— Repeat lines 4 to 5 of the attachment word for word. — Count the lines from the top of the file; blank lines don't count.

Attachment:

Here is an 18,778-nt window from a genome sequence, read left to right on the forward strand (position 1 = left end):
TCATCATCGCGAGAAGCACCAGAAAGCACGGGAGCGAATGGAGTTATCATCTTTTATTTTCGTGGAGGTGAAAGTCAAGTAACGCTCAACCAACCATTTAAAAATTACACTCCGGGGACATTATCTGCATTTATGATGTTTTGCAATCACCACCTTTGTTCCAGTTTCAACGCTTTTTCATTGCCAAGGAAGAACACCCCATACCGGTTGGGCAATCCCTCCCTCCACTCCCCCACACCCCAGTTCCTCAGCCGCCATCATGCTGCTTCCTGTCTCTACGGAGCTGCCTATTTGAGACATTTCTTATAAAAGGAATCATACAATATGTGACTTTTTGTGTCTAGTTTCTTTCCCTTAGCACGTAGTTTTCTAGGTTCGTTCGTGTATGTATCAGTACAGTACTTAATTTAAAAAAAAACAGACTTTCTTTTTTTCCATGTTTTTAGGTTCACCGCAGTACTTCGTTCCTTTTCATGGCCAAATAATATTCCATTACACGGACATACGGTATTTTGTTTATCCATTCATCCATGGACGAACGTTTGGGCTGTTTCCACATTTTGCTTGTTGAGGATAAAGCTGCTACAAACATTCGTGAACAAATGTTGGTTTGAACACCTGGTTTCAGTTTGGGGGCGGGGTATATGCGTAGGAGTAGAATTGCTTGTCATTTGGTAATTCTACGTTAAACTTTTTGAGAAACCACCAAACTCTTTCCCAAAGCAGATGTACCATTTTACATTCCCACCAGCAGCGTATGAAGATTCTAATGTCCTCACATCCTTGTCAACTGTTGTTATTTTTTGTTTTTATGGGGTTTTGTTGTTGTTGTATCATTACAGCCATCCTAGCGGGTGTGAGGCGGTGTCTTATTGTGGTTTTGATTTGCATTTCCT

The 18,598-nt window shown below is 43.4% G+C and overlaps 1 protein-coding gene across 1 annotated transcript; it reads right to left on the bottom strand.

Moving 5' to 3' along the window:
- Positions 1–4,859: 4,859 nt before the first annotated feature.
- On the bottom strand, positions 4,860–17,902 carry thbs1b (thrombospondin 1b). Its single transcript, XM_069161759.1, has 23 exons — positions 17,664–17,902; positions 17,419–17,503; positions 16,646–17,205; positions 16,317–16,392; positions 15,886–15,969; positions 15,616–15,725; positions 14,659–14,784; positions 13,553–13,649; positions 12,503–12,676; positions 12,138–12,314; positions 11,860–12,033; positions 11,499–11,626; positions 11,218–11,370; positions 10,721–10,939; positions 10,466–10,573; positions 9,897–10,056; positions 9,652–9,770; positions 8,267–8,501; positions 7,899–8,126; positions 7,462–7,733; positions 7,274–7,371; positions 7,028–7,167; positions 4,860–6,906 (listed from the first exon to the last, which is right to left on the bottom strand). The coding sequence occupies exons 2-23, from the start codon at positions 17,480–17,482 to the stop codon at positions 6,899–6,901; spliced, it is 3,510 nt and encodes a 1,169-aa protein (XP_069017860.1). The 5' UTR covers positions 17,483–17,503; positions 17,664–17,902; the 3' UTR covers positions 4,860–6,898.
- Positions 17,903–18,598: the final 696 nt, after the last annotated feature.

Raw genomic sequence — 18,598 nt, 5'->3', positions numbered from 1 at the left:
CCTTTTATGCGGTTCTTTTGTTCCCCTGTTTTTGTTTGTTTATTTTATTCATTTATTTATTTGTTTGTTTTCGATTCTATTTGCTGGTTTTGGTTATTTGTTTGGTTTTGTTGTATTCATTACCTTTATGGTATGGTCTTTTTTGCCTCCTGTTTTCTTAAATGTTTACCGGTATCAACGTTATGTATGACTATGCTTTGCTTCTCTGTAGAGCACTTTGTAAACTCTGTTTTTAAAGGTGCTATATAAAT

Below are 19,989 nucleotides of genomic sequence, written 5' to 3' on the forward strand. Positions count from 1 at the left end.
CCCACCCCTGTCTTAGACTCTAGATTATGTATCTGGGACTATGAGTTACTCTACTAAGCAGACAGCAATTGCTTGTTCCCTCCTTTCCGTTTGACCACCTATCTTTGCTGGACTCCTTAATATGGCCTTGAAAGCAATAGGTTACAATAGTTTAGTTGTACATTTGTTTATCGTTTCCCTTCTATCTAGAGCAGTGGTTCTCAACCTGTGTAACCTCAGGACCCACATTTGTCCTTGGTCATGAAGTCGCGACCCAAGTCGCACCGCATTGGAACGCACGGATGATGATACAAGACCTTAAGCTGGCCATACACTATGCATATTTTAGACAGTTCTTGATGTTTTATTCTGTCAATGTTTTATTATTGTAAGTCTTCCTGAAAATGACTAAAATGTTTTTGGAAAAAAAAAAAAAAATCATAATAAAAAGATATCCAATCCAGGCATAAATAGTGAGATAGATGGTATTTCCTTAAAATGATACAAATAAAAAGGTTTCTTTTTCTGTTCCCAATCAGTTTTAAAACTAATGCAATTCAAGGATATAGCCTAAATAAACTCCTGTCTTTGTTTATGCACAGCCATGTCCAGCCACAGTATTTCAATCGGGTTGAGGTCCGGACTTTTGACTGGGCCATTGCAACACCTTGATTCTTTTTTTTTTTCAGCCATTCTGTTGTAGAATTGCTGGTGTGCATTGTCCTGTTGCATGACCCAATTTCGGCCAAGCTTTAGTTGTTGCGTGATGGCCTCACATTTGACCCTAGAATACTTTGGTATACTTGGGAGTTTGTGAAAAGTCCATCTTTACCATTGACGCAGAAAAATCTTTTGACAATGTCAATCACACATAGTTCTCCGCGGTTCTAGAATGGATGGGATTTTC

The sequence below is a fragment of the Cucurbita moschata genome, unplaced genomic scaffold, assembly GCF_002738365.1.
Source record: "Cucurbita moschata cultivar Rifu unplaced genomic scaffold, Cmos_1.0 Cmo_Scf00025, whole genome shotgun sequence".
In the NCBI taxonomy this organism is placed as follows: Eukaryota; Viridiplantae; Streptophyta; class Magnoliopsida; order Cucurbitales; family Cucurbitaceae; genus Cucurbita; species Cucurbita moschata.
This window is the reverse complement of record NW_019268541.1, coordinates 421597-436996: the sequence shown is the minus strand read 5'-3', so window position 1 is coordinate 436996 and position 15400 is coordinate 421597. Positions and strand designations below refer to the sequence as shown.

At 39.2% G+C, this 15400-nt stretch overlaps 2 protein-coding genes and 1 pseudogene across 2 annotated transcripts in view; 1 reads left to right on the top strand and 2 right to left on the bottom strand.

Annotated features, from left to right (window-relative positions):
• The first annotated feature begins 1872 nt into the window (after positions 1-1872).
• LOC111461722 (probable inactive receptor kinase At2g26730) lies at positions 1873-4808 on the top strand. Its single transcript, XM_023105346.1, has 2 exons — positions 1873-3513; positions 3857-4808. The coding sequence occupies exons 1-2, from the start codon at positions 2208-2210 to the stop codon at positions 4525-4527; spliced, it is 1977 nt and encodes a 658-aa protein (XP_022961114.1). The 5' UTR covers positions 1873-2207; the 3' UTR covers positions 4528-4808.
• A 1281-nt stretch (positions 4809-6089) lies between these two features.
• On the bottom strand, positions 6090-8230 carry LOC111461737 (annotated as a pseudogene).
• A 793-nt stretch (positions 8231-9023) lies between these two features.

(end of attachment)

Moving 5' to 3' along the window:
- Positions 1–4,859: 4,859 nt before the first annotated feature.